It makes me cringe every time when I hear someone say anything along the lines of rain making you sick.
Me: “You should take a cold shower, it is good for your skin.”
Friend: “Won’t that make me sick?”
Granted, I’ve learned exactly what makes you sick is bacteria. A lot of people get the myth that being wet and cold will make you sick from your parents. Either they are lying to you because they don’t want to explain it or they don’t know themselves. Whatever end of the you’re on is okay though, because I am here to teach you.
The field of microbiology is a relatively new study. Before it, people swore up and down that sickness came from mystical beings or it was the Devil. Funny right? That is the same way I feel when people tell me that water will somehow make them sick.
1. Lesson on Door Handles
Guess where a huge amount of bacteria resides – door handles.
I avoid door handles like trying to avoid eye contact with a teacher when they are trying to find someone to stand up and read for the class. Like seriously, I cannot remember the last time I touched a door handle with my bare hands. I advice you not to do so as well.
Perhaps I should tell you why.
Our body is made to defend itself. There are three levels of defense in our body: skin, the nonspecific innate immunity, and specific acquired immunity. The first line of defense is your skin/physical barriers. Imagine if you cut your finger and you touch a door handle flooded with pathogens (the harmful bacteria). Now you’ve compromised your immune system, your body now relies on the the second (the nonspecific innate immunity) and third (specific acquired immunity) to protect your body. You are going to feel something when this happens, usually its a fever.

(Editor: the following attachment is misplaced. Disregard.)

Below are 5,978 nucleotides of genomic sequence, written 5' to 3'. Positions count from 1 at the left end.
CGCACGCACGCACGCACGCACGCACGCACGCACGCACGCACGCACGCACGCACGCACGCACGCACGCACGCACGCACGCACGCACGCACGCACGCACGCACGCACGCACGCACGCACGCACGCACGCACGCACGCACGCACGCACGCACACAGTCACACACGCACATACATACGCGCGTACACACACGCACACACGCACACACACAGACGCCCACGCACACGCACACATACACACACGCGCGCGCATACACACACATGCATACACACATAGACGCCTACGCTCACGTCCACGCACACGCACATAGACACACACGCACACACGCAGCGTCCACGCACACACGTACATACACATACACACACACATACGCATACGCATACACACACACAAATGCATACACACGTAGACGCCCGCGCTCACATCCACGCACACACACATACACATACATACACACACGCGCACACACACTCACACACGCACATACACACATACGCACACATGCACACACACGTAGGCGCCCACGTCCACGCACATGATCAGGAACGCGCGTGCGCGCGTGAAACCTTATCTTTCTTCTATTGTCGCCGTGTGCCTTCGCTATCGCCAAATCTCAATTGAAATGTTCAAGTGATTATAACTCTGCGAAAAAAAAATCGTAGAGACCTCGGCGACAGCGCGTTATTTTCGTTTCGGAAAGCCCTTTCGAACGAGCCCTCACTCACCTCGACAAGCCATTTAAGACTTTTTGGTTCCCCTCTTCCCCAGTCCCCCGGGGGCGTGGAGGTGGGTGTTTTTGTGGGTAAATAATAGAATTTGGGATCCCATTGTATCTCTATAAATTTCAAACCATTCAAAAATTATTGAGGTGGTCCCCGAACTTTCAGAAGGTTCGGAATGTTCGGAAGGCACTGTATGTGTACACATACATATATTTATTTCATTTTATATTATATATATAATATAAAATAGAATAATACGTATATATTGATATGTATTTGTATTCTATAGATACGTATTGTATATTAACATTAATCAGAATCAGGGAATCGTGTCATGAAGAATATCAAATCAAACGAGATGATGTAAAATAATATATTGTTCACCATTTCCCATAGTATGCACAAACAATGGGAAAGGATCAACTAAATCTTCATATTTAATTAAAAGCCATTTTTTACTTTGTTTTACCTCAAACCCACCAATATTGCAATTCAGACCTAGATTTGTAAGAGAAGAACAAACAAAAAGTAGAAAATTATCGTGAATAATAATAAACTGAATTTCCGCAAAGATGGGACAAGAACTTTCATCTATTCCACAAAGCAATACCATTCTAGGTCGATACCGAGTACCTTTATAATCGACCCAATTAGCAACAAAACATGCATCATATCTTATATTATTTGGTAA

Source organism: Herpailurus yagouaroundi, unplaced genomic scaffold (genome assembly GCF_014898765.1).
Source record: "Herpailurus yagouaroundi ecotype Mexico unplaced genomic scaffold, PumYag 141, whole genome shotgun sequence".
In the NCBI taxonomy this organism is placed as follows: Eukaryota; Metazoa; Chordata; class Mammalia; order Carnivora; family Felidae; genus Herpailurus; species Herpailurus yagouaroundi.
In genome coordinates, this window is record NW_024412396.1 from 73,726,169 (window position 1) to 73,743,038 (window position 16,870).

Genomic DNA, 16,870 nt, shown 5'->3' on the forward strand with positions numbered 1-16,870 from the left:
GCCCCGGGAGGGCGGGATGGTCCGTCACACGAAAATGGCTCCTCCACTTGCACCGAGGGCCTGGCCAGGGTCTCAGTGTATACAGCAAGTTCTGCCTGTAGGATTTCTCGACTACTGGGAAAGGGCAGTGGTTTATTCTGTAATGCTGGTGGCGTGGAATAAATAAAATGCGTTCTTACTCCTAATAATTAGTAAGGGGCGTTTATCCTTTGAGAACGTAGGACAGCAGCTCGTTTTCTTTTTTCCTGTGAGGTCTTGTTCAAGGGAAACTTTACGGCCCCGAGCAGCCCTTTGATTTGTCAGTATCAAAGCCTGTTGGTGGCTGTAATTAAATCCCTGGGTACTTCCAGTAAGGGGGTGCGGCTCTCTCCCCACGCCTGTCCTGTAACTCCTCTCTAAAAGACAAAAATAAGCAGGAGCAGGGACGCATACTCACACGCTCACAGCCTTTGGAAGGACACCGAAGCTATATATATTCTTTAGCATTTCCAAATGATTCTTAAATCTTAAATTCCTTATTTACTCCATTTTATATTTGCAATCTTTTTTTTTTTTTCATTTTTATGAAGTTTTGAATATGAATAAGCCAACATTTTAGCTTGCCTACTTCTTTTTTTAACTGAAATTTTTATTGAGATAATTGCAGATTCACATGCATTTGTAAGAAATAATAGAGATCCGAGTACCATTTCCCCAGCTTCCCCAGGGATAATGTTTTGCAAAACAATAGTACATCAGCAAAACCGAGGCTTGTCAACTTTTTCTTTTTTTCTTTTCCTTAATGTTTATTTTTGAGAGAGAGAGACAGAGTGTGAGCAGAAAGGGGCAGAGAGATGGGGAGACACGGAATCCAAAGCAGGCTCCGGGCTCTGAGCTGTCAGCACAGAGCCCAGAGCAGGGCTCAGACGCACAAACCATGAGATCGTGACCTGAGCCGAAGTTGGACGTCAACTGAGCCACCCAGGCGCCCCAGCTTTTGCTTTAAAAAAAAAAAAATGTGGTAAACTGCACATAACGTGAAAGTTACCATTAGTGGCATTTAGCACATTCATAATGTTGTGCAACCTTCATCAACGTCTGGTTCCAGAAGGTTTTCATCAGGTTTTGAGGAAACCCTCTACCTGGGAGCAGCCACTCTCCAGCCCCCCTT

And why would you want to touch a door handle when there is people who don’t wash their hands?
2. Know about Polluted Air
This one is a bit more tough. It is hard to tell if your air is polluted or not.
You want to make sure the air that you breathe is clean. Because pathogens are so small, they can literally float in the air. This is why we have nose hairs – they act as a filter for harmful bacteria.
Here are some things to consider doing:
- Change your air filters – this is a smart choice and air filters do not cost much money.
- Wear a mask if the air around you is polluted. (check weather apps)
- Encourage people to sneeze on their arm (NOT THEIR HAND) and not directly into the air
3. Watch What You Eat
This is probably the most important.
You have to be extremely careful of what you put into your body. Your body can usually handle a certain amount of a pathogen. Some pathogens are more harder to manage on the other hand. You need to think of what you eat like obtaining STIs (STDs for older users). They work the same way – it is introduced to the body, it multiplies and feeds off of the body and can be harder to get rid of.
When eating things like meat, you must make sure the meat is fully cooked. Heat will kill any left over pathogens in your meal. Also, milk needs to be extremely preserved. If you’ve ever see the word ‘pasteurization’ you’ve probably seen it on a milk carton. This basically means that the bacteria in the milk as been reduced to a drinkable amount. If the milk gets warm or not used for awhile, the bacteria will multiply and you will get a stale milk and an upset stomach for that matter.